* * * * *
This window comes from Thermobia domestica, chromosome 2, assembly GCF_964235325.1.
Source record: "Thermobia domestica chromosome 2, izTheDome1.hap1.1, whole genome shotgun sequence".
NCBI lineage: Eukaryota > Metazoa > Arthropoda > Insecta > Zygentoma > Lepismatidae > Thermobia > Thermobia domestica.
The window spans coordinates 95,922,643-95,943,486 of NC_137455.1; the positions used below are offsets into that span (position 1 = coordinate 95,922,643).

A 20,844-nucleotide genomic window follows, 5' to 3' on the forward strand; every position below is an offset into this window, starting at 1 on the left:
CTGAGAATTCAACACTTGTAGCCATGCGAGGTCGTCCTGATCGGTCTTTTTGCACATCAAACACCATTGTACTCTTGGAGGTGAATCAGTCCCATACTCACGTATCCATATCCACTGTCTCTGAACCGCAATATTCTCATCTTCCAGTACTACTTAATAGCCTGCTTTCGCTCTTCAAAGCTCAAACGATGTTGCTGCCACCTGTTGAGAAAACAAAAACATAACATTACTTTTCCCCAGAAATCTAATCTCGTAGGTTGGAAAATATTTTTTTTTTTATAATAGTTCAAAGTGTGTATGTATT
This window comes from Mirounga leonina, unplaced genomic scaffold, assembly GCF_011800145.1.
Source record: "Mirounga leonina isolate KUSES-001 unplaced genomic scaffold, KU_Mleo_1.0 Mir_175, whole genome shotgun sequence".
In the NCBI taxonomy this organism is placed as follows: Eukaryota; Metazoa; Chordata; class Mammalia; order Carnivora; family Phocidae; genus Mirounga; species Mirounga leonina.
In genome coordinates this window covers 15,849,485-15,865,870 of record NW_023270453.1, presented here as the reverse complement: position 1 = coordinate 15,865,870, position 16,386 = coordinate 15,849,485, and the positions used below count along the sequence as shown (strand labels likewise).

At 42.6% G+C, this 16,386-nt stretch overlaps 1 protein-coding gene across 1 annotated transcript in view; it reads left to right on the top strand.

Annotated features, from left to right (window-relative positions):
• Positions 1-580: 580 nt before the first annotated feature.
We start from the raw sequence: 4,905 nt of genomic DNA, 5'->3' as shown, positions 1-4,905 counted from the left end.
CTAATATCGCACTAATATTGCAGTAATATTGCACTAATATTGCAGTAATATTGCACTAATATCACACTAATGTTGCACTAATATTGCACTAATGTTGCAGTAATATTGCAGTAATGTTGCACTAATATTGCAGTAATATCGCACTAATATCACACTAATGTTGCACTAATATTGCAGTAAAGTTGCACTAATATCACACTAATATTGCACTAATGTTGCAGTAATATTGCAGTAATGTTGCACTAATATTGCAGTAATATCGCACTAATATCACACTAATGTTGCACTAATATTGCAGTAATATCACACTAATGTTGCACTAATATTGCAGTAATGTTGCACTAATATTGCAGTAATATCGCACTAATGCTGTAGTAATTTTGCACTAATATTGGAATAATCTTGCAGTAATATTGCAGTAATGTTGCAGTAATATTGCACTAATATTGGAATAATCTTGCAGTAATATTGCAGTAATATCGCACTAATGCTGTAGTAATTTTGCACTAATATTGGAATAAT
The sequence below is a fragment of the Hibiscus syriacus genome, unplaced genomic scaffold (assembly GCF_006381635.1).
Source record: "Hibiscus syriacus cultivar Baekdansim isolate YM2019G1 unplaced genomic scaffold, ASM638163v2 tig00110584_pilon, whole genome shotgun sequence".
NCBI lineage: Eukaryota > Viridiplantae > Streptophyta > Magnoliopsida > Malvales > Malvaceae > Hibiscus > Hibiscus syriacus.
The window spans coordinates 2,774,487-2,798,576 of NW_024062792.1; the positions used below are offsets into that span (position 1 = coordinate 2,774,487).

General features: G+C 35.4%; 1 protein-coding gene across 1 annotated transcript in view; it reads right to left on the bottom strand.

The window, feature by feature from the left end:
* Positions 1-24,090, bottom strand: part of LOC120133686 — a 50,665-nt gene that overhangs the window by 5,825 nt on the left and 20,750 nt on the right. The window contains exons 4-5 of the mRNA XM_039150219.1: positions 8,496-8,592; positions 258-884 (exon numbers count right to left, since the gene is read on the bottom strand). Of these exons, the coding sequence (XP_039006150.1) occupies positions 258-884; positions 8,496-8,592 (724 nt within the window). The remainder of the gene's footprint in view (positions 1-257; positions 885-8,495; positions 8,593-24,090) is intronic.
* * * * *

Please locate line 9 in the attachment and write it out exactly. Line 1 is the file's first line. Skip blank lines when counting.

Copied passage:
In the NCBI taxonomy this organism is placed as follows: Eukaryota; Metazoa; Chordata; class Mammalia; order Carnivora; family Phocidae; genus Mirounga; species Mirounga leonina.